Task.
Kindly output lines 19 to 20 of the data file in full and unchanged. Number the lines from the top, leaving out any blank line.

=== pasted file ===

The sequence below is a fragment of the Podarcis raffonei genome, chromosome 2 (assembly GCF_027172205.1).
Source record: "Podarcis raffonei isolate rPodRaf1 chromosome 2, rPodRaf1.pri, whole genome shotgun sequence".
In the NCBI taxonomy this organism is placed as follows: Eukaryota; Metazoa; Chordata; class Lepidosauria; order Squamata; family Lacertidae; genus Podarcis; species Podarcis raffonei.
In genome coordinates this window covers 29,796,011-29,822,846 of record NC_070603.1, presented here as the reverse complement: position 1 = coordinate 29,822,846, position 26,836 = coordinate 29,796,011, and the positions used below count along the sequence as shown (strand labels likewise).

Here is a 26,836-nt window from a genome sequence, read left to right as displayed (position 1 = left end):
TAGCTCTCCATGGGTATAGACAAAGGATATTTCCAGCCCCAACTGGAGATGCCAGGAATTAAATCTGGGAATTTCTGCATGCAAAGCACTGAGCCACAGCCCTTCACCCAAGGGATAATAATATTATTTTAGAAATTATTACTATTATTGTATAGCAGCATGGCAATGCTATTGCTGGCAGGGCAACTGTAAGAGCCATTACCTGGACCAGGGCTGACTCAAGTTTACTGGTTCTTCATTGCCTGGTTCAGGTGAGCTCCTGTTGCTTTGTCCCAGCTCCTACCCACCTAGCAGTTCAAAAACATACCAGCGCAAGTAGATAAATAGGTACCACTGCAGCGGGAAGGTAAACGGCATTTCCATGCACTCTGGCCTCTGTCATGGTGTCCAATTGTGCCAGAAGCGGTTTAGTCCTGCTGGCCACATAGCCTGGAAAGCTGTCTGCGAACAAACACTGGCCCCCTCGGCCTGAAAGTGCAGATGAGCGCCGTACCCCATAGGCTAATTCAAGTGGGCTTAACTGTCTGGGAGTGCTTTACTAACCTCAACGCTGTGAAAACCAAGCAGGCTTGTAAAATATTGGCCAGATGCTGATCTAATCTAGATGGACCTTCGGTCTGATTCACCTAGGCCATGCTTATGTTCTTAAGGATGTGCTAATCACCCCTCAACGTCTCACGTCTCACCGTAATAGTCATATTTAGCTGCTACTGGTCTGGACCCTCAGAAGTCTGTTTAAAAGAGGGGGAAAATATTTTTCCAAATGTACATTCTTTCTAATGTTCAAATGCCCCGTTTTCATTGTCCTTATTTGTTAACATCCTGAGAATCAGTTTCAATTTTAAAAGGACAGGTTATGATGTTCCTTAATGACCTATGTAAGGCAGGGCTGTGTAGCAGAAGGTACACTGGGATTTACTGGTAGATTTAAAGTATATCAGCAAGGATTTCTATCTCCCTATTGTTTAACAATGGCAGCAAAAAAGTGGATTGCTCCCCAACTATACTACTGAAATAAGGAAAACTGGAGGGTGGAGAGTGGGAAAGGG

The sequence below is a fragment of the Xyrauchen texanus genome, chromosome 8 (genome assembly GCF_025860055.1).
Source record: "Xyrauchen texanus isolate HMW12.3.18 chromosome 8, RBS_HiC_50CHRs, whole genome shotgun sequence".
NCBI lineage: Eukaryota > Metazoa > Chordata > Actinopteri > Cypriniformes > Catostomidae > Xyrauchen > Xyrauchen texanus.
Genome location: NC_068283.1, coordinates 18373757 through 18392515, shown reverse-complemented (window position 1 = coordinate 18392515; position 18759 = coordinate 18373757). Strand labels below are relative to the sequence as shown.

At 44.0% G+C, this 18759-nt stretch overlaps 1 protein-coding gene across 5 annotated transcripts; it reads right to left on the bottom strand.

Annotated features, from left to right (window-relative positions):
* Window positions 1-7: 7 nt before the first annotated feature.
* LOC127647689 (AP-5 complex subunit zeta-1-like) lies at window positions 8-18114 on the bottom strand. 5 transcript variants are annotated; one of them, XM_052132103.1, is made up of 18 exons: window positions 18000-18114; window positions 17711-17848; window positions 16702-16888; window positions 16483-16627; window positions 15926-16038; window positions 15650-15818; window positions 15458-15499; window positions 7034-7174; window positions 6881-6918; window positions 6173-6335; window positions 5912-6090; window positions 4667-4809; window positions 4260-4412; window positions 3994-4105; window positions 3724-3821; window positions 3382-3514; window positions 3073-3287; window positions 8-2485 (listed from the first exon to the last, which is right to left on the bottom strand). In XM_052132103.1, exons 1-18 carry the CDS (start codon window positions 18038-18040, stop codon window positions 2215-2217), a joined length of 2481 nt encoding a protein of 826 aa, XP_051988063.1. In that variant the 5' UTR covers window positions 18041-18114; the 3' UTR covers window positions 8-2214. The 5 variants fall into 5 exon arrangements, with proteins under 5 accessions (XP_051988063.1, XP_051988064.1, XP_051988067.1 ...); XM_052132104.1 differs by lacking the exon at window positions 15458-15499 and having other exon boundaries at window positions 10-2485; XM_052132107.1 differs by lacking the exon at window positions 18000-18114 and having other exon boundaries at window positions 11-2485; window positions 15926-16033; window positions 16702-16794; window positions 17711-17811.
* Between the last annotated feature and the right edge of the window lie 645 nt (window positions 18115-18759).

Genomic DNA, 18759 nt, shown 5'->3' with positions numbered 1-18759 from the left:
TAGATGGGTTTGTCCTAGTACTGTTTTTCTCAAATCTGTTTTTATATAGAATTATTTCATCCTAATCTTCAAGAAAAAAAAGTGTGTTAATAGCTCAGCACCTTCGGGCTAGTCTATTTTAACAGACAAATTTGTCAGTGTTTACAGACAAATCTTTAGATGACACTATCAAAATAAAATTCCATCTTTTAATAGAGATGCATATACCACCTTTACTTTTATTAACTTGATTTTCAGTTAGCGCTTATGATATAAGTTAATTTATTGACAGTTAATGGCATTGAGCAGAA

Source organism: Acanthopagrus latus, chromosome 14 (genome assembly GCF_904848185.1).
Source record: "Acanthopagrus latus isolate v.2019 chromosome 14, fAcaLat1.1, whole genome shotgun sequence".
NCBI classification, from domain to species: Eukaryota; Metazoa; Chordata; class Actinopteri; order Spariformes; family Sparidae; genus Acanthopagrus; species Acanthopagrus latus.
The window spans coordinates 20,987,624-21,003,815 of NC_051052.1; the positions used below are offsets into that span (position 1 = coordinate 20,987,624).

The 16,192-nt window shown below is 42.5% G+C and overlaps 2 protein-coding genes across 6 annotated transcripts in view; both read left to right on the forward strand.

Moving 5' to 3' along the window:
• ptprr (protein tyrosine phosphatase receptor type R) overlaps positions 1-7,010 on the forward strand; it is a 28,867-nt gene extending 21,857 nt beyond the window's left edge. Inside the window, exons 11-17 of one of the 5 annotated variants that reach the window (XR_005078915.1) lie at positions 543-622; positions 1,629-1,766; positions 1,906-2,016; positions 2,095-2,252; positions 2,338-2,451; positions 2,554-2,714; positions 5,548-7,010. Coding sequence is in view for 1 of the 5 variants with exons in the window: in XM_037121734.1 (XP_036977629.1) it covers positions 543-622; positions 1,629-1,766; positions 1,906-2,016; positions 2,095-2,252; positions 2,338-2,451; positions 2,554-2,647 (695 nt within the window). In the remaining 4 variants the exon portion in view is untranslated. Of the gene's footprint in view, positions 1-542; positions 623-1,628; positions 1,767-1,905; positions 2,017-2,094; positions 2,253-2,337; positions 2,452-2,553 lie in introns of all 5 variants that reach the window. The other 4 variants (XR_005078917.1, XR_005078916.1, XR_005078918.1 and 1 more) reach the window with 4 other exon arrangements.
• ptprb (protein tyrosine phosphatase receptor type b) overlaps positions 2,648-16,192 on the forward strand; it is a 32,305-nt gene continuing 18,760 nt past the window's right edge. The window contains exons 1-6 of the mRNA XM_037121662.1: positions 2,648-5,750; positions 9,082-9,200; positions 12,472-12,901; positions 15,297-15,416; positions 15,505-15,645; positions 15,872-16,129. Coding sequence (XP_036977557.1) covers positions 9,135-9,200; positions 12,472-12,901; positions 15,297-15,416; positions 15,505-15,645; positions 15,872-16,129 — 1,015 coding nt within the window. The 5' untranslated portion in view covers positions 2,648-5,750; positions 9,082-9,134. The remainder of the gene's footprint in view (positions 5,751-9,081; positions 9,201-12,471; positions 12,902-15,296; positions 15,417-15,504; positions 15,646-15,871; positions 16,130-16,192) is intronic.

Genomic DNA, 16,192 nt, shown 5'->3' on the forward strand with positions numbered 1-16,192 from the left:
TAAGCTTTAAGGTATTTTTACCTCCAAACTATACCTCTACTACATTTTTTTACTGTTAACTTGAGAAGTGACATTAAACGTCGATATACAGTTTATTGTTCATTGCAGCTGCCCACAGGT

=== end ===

Source record: "Acanthopagrus latus isolate v.2019 chromosome 14, fAcaLat1.1, whole genome shotgun sequence".
NCBI classification, from domain to species: Eukaryota; Metazoa; Chordata; class Actinopteri; order Spariformes; family Sparidae; genus Acanthopagrus; species Acanthopagrus latus.